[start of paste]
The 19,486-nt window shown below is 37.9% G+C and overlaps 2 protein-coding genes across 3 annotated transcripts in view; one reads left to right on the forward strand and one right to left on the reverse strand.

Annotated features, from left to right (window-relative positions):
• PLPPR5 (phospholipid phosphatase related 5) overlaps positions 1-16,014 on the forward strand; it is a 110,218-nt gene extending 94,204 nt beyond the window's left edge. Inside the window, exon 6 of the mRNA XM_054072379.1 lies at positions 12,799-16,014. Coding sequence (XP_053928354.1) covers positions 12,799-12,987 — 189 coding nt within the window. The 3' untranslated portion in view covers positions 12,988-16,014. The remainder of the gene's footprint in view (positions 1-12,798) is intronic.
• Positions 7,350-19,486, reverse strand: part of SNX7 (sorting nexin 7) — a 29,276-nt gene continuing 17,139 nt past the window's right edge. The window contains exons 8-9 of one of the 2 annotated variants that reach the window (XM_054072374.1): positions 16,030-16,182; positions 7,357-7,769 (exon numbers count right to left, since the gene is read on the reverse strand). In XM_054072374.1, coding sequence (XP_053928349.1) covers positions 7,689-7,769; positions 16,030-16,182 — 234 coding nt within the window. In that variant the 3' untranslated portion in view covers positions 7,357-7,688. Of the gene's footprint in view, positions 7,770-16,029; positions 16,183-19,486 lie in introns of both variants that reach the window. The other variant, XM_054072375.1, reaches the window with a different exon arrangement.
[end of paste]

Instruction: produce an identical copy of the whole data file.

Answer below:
The 19,486-nt window shown below is 37.9% G+C and overlaps 2 protein-coding genes across 3 annotated transcripts in view; one reads left to right on the forward strand and one right to left on the reverse strand.

Annotated features, from left to right (window-relative positions):
• PLPPR5 (phospholipid phosphatase related 5) overlaps positions 1-16,014 on the forward strand; it is a 110,218-nt gene extending 94,204 nt beyond the window's left edge. Inside the window, exon 6 of the mRNA XM_054072379.1 lies at positions 12,799-16,014. Coding sequence (XP_053928354.1) covers positions 12,799-12,987 — 189 coding nt within the window. The 3' untranslated portion in view covers positions 12,988-16,014. The remainder of the gene's footprint in view (positions 1-12,798) is intronic.
• Positions 7,350-19,486, reverse strand: part of SNX7 (sorting nexin 7) — a 29,276-nt gene continuing 17,139 nt past the window's right edge. The window contains exons 8-9 of one of the 2 annotated variants that reach the window (XM_054072374.1): positions 16,030-16,182; positions 7,357-7,769 (exon numbers count right to left, since the gene is read on the reverse strand). In XM_054072374.1, coding sequence (XP_053928349.1) covers positions 7,689-7,769; positions 16,030-16,182 — 234 coding nt within the window. In that variant the 3' untranslated portion in view covers positions 7,357-7,688. Of the gene's footprint in view, positions 7,770-16,029; positions 16,183-19,486 lie in introns of both variants that reach the window. The other variant, XM_054072375.1, reaches the window with a different exon arrangement.